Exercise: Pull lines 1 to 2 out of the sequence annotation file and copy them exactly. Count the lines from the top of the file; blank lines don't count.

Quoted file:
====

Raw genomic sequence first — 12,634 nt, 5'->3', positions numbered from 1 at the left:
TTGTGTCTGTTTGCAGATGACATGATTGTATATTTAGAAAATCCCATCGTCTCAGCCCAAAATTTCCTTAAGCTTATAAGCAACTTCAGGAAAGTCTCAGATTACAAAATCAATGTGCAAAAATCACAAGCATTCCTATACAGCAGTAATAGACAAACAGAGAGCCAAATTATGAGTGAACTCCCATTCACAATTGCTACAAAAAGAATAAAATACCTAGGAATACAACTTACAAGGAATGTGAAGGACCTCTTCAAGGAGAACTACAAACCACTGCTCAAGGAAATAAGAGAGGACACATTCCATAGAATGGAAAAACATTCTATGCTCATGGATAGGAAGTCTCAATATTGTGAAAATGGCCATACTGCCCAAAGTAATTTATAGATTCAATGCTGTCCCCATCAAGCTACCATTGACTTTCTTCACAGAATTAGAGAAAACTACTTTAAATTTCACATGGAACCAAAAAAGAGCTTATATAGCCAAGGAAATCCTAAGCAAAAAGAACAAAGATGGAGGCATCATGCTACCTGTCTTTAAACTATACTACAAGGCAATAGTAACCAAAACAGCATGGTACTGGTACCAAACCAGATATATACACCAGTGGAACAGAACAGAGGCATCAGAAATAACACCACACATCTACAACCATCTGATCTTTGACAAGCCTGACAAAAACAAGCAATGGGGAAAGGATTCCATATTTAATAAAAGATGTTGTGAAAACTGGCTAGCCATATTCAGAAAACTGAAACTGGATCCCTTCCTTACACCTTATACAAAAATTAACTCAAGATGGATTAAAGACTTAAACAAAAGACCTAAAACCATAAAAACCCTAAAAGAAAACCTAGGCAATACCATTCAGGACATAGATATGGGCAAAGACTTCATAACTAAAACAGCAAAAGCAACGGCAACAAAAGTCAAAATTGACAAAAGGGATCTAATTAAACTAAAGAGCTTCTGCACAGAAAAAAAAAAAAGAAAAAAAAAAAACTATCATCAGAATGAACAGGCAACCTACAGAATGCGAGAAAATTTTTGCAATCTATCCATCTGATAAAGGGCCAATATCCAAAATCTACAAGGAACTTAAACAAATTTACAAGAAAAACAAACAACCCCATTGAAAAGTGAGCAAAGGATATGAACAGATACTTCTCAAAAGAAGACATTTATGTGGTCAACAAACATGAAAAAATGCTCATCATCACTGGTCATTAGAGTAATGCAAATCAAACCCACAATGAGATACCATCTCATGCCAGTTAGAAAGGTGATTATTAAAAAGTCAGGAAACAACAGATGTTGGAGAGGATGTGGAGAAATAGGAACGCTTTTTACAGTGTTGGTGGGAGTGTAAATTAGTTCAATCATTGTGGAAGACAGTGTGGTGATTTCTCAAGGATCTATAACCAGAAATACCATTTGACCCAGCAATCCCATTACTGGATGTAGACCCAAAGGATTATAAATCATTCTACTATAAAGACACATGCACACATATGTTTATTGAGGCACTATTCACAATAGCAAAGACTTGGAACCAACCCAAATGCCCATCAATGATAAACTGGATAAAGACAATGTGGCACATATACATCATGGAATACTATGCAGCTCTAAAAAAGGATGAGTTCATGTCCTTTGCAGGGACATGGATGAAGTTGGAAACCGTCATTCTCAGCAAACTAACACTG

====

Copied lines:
Raw genomic sequence first — 12,634 nt, 5'->3', positions numbered from 1 at the left:
TTGTGTCTGTTTGCAGATGACATGATTGTATATTTAGAAAATCCCATCGTCTCAGCCCAAAATTTCCTTAAGCTTATAAGCAACTTCAGGAAAGTCTCAGATTACAAAATCAATGTGCAAAAATCACAAGCATTCCTATACAGCAGTAATAGACAAACAGAGAGCCAAATTATGAGTGAACTCCCATTCACAATTGCTACAAAAAGAATAAAATACCTAGGAATACAACTTACAAGGAATGTGAAGGACCTCTTCAAGGAGAACTACAAACCACTGCTCAAGGAAATAAGAGAGGACACATTCCATAGAATGGAAAAACATTCTATGCTCATGGATAGGAAGTCTCAATATTGTGAAAATGGCCATACTGCCCAAAGTAATTTATAGATTCAATGCTGTCCCCATCAAGCTACCATTGACTTTCTTCACAGAATTAGAGAAAACTACTTTAAATTTCACATGGAACCAAAAAAGAGCTTATATAGCCAAGGAAATCCTAAGCAAAAAGAACAAAGATGGAGGCATCATGCTACCTGTCTTTAAACTATACTACAAGGCAATAGTAACCAAAACAGCATGGTACTGGTACCAAACCAGATATATACACCAGTGGAACAGAACAGAGGCATCAGAAATAACACCACACATCTACAACCATCTGATCTTTGACAAGCCTGACAAAAACAAGCAATGGGGAAAGGATTCCATATTTAATAAAAGATGTTGTGAAAACTGGCTAGCCATATTCAGAAAACTGAAACTGGATCCCTTCCTTACACCTTATACAAAAATTAACTCAAGATGGATTAAAGACTTAAACAAAAGACCTAAAACCATAAAAACCCTAAAAGAAAACCTAGGCAATACCATTCAGGACATAGATATGGGCAAAGACTTCATAACTAAAACAGCAAAAGCAACGGCAACAAAAGTCAAAATTGACAAAAGGGATCTAATTAAACTAAAGAGCTTCTGCACAGAAAAAAAAAAAAGAAAAAAAAAAAACTATCATCAGAATGAACAGGCAACCTACAGAATGCGAGAAAATTTTTGCAATCTATCCATCTGATAAAGGGCCAATATCCAAAATCTACAAGGAACTTAAACAAATTTACAAGAAAAACAAACAACCCCATTGAAAAGTGAGCAAAGGATATGAACAGATACTTCTCAAAAGAAGACATTTATGTGGTCAACAAACATGAAAAAATGCTCATCATCACTGGTCATTAGAGTAATGCAAATCAAACCCACAATGAGATACCATCTCATGCCAGTTAGAAAGGTGATTATTAAAAAGTCAGGAAACAACAGATGTTGGAGAGGATGTGGAGAAATAGGAACGCTTTTTACAGTGTTGGTGGGAGTGTAAATTAGTTCAATCATTGTGGAAGACAGTGTGGTGATTTCTCAAGGATCTATAACCAGAAATACCATTTGACCCAGCAATCCCATTACTGGATGTAGACCCAAAGGATTATAAATCATTCTACTATAAAGACACATGCACACATATGTTTATTGAGGCACTATTCACAATAGCAAAGACTTGGAACCAACCCAAATGCCCATCAATGATAAACTGGATAAAGACAATGTGGCACATATACATCATGGAATACTATGCAGCTCTAAAAAAGGATGAGTTCATGTCCTTTGCAGGGACATGGATGAAGTTGGAAACCGTCATTCTCAGCAAACTAACACTG